Manager worries his nomination will hurt team morale.

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Q: I am the manager of a small department and have been nominated for an “employee of the year” award. A lot of what was called out in my nomination is based on the hard work of the individuals on the team. How do I keep this situation from hurting morale? —Alf, 38, team leader

A: Share the glory, acknowledging their contributions privately and publicly.

Let’s start with the easy steps. You can graciously acknowledge the team by sharing specifics about their contributions to your success. For example, when you thank the person for the nomination, call out the roles your team members played. If you win the award, you can again — perhaps even more publicly — give broader credit. And include the team in these communications so they feel the glow.

Then do some appreciation of your own. Have a team lunch and give folks a half-day off, explicitly making it in appreciation for their contributions. Thank them for all they do, again, being specific, because the detail you mention will make the thanks much more meaningful.

Neither of those steps are rocket science, so I suspect there are more complex dynamics behind the scenes.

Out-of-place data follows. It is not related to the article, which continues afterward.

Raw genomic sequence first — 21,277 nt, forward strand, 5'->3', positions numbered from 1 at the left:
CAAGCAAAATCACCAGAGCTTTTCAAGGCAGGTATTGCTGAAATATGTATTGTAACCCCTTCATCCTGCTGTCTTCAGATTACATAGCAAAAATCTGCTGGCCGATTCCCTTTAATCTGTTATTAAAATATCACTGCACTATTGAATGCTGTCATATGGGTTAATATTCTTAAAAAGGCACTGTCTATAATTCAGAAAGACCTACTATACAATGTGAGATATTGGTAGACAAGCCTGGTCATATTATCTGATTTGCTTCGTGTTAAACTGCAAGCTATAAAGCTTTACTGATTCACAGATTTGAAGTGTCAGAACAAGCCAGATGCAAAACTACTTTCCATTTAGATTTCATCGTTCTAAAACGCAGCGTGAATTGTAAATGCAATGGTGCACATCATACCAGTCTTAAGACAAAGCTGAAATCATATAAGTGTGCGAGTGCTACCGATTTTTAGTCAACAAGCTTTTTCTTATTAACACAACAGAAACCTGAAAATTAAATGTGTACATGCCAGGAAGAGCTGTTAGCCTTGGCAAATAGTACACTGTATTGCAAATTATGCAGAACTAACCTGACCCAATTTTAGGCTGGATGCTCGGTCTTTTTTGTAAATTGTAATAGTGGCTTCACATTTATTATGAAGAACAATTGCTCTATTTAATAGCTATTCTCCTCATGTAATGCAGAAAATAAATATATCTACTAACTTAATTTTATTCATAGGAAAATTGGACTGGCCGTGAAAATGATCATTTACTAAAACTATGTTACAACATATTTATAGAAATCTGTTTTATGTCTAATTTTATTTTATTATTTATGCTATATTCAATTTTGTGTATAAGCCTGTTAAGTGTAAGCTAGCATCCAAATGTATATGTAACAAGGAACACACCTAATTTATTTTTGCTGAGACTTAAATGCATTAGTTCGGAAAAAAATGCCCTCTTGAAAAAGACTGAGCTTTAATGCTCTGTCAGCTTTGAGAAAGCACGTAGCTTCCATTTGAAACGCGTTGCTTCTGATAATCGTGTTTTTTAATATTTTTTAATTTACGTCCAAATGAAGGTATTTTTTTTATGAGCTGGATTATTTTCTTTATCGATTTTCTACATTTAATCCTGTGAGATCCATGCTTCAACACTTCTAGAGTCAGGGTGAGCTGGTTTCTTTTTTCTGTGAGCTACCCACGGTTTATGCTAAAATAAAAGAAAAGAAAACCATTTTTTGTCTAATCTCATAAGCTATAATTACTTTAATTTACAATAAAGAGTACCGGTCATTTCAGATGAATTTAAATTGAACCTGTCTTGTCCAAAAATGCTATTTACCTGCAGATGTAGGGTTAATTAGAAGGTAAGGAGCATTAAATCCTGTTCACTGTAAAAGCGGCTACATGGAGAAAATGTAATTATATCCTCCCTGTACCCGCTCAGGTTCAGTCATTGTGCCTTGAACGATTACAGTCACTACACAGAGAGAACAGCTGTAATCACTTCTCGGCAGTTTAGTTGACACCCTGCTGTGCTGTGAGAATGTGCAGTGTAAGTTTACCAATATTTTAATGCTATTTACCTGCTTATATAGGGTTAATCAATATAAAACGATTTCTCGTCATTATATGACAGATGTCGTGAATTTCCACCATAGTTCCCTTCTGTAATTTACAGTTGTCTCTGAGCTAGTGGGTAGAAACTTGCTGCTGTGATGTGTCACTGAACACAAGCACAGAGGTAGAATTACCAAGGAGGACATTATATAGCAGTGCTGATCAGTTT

Overall, how is your relationship with your team? If you’ve got trust established, it shouldn’t be a big step to having this feel like a team victory. If that trust is not in place, then you’re very right to worry about damage to morale. In that case, though, the issue goes deeper than the name on the award.

Look at events leading up to the nomination. If you’re consistently showing up as the face of the team, presenting the work that your team members do or representing the team in meetings, it’s no wonder the nomination would go to you. But at many levels, this may be a problem. Not only is it putting you in an awkward position now, it could limit your team’s development and sense of satisfaction with their work (and with you, as their manager).

Switching gears, how is your personal relationship with success? It sounds like you’re at least sheepish about this award. Consider the ways that you contributed and let yourself be happy about it! And if it’s difficult to acknowledge your own strengths, work through that, as it will hold you back.

Having thought this through, you need to talk to your team. The worst thing that could happen is that they hear from someone other than you.

Plan this conversation carefully, knowing the main points you want to make. Set an authentic emotional tone; for example, “I have exciting news for the team: Our work is acknowledged. But this should be a team award, so I feel awkward.” How does this feel? If it brings up anxiety, consider the source, and what you’re afraid might happen so you can process that before you begin.

Most important, use this as a springboard to strengthen the team relationships so that all wins truly feel like victories for your whole team.

Submit questions to Liz Reyer at